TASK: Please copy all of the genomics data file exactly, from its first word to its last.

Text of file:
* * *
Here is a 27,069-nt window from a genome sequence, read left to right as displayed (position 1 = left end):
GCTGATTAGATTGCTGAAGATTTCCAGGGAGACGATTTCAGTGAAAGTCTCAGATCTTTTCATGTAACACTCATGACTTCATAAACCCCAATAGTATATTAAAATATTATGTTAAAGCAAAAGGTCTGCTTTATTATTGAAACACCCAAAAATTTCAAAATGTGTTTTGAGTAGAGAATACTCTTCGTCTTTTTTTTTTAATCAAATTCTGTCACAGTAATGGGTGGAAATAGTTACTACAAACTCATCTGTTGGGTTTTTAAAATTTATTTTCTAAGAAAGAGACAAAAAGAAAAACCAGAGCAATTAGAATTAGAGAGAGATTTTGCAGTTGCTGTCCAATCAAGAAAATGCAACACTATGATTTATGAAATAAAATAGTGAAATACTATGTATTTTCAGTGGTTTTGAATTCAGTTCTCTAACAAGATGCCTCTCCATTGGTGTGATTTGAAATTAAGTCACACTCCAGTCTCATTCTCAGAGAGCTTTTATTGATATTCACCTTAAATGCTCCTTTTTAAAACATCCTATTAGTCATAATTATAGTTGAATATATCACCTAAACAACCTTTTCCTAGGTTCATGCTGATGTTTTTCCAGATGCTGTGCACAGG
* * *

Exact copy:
Here is a 27,069-nt window from a genome sequence, read left to right as displayed (position 1 = left end):
GCTGATTAGATTGCTGAAGATTTCCAGGGAGACGATTTCAGTGAAAGTCTCAGATCTTTTCATGTAACACTCATGACTTCATAAACCCCAATAGTATATTAAAATATTATGTTAAAGCAAAAGGTCTGCTTTATTATTGAAACACCCAAAAATTTCAAAATGTGTTTTGAGTAGAGAATACTCTTCGTCTTTTTTTTTTAATCAAATTCTGTCACAGTAATGGGTGGAAATAGTTACTACAAACTCATCTGTTGGGTTTTTAAAATTTATTTTCTAAGAAAGAGACAAAAAGAAAAACCAGAGCAATTAGAATTAGAGAGAGATTTTGCAGTTGCTGTCCAATCAAGAAAATGCAACACTATGATTTATGAAATAAAATAGTGAAATACTATGTATTTTCAGTGGTTTTGAATTCAGTTCTCTAACAAGATGCCTCTCCATTGGTGTGATTTGAAATTAAGTCACACTCCAGTCTCATTCTCAGAGAGCTTTTATTGATATTCACCTTAAATGCTCCTTTTTAAAACATCCTATTAGTCATAATTATAGTTGAATATATCACCTAAACAACCTTTTCCTAGGTTCATGCTGATGTTTTTCCAGATGCTGTGCACAGG